The three things York businesses need right now to face the future with confidence

What practical help do businesses need right now? Andrew Lowson has a few ideas

First the good news on energy prices. Last week’s announcement by new Prime Minister Liz Truss that domestic energy bills will be capped at £2,500 for a typical household from 1 October does at least offer certainty for people – although it will still mean a big budget stretch for many.

However, for businesses, the uncertainty continues. They have been told that support is coming, but nothing more.

It is understandable that further announcements have been delayed, as the nation mourns the death of the Queen. But for many businesses, 1 October is when they are due to switch to a new energy tariff – and they could face bills tripling, quadrupling or worse. That is an alarming prospect.

We know that the energy price spike has already cost businesses dear. The Gillygate, a well-run pub in York, has closed after licensee Brian Furey said its monthly bill almost trebled. He didn’t want to go into debt to cover the bills in the hope of seeing an upturn in trade.

The Gillygate pub

Many other small businesses will be mulling over exactly these issues. Some are still carrying debt from their Covid response and will not wish to add to it. Others are reporting that footfall and spend is down. Most are wrestling with inflation, with food businesses seeing the cost of staples like milk leap by 34% and others facing hikes in material and shipping costs. Profit margins are being squeezed ever tighter – leaving no room for a jump in energy costs.

Having spoken to businesses after the school summer holidays ended, a mixed picture of York’s economic health emerged. Hotels have had an ‘OK’ summer.  They report a volatile market – people are making last minute decisions to book, meaning it’s harder to plan.

By contrast, formal menswear shops in York have reported a good summer, with trade brisk partly due to an upturn in weddings after so many were postponed in the pandemic. This has a positive knock-on effect for related businesses, like tailors who specialise in garment alterations.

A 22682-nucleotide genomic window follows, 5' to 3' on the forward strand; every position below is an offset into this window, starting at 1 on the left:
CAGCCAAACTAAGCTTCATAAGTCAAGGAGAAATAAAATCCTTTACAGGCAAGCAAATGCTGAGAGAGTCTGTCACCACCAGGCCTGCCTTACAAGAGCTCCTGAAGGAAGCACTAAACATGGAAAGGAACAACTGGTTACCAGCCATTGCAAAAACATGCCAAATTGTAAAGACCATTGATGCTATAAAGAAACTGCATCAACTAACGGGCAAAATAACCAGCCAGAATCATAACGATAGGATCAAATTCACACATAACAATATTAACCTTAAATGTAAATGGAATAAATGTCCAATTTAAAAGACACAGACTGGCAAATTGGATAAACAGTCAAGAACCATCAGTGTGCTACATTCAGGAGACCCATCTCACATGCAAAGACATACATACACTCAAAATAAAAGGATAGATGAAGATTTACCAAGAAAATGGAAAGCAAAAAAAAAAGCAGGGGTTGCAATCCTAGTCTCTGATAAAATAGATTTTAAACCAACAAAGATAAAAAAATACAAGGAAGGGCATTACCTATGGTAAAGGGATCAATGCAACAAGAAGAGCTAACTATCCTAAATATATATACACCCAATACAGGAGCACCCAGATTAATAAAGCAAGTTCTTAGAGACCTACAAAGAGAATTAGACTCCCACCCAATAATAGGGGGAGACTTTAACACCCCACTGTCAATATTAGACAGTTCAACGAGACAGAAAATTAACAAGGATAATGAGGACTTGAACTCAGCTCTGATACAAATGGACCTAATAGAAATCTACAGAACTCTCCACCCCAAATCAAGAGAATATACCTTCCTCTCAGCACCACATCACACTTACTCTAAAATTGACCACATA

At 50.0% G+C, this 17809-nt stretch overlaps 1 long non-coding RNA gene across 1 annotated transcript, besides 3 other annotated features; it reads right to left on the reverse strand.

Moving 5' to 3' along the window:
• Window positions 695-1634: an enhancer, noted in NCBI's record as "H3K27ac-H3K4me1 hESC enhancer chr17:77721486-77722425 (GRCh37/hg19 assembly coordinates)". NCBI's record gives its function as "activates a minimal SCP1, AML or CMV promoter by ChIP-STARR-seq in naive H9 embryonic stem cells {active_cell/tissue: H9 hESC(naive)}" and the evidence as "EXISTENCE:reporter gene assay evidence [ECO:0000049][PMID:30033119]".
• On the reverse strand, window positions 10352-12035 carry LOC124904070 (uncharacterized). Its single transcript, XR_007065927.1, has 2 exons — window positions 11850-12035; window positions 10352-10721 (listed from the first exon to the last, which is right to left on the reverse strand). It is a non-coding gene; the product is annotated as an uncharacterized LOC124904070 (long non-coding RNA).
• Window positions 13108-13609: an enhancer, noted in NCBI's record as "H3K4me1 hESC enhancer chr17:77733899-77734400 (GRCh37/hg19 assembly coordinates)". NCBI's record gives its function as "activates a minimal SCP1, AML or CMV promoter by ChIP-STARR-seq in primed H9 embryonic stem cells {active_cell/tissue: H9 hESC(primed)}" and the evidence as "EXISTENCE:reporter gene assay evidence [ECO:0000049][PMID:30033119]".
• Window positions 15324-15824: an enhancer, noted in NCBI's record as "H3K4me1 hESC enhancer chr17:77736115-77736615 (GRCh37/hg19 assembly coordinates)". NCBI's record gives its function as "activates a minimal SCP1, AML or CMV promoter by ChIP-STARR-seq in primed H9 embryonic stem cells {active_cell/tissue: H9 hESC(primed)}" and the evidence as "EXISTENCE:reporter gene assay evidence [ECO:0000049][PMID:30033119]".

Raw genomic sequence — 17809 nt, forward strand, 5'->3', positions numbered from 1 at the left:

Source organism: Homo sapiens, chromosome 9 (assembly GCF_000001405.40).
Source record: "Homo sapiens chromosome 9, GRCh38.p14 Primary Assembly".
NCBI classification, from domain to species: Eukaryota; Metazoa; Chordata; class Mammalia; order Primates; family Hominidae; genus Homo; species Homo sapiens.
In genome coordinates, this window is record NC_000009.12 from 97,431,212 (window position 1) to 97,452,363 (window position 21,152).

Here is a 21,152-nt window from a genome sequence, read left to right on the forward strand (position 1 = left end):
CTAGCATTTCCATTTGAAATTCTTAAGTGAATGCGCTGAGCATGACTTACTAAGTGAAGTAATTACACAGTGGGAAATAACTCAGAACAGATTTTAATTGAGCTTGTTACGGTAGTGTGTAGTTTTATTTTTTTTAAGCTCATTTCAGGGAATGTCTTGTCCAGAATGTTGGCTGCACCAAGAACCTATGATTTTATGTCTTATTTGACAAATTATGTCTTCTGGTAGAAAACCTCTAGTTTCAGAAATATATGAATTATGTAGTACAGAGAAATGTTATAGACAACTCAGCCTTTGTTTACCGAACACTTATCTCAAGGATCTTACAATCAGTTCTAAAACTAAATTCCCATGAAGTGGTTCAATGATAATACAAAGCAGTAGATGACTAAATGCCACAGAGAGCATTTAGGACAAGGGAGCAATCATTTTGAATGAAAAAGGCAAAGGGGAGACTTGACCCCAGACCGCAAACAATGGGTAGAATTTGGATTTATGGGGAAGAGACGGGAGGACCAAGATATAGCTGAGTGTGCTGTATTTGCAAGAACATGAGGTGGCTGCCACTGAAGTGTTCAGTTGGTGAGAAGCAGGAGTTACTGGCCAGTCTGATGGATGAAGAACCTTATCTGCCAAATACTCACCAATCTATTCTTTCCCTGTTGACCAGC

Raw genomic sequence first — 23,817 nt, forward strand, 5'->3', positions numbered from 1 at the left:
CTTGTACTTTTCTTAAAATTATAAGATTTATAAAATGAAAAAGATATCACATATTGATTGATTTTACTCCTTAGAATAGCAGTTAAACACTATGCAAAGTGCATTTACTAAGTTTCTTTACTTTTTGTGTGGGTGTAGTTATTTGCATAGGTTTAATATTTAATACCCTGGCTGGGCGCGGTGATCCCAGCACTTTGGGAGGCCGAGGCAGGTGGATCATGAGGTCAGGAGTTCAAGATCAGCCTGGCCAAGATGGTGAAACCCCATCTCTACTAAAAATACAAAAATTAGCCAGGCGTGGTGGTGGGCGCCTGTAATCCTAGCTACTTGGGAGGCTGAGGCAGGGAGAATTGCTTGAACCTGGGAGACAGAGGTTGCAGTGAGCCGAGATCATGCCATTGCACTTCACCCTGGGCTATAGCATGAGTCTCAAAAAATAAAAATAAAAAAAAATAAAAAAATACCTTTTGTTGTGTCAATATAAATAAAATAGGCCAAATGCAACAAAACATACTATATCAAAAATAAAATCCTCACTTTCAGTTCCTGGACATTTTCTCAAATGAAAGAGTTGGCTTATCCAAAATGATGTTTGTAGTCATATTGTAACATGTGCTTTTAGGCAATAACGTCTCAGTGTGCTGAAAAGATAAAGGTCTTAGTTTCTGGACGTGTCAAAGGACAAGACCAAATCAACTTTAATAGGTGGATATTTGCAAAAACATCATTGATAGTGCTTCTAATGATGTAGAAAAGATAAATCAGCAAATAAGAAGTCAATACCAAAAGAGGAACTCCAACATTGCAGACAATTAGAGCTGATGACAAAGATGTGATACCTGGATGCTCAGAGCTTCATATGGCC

But there is no doubting the wider anxiety, for small businesses in particular, about the challenges ahead.

So, what do businesses need now? We at the York BID have joined a national campaign by signing up to the #BusinessSOS campaign with 150 other BIDs. It is a three-point plan to support the high street at this time of crisis:

  1. Energy price support – caps on energy bills to match those for consumers
  2. VAT cut – reduce VAT to 12.5 per cent (from 20) and business energy bills to 5 per cent
  3. Business rates holiday – introduce 100 per cent rate relief until 31 March 2023

Some will argue that, following the Covid relief package, the government cannot keep offering direct support like this to businesses. In response, I would say that the pandemic and energy crisis have demonstrated beyond doubt the need for root-and-branch reform of business taxes and regulation.

It has long been clear that UK business rates are not fit for purpose for a 21st century economy. Meanwhile, it cannot be right that SMEs are taxed at one rate, while the global online retailing behemoths pay practically nothing.

Because these reforms have not been carried out, businesses have been left with incredibly tight margins and profoundly vulnerable to the shocks caused by an unexpected event like the war in Ukraine. That is why they need support today.

And the government should and must offer that support as a matter of urgency. Only then can our business owners switch from fearing for the future to facing it with renewed confidence.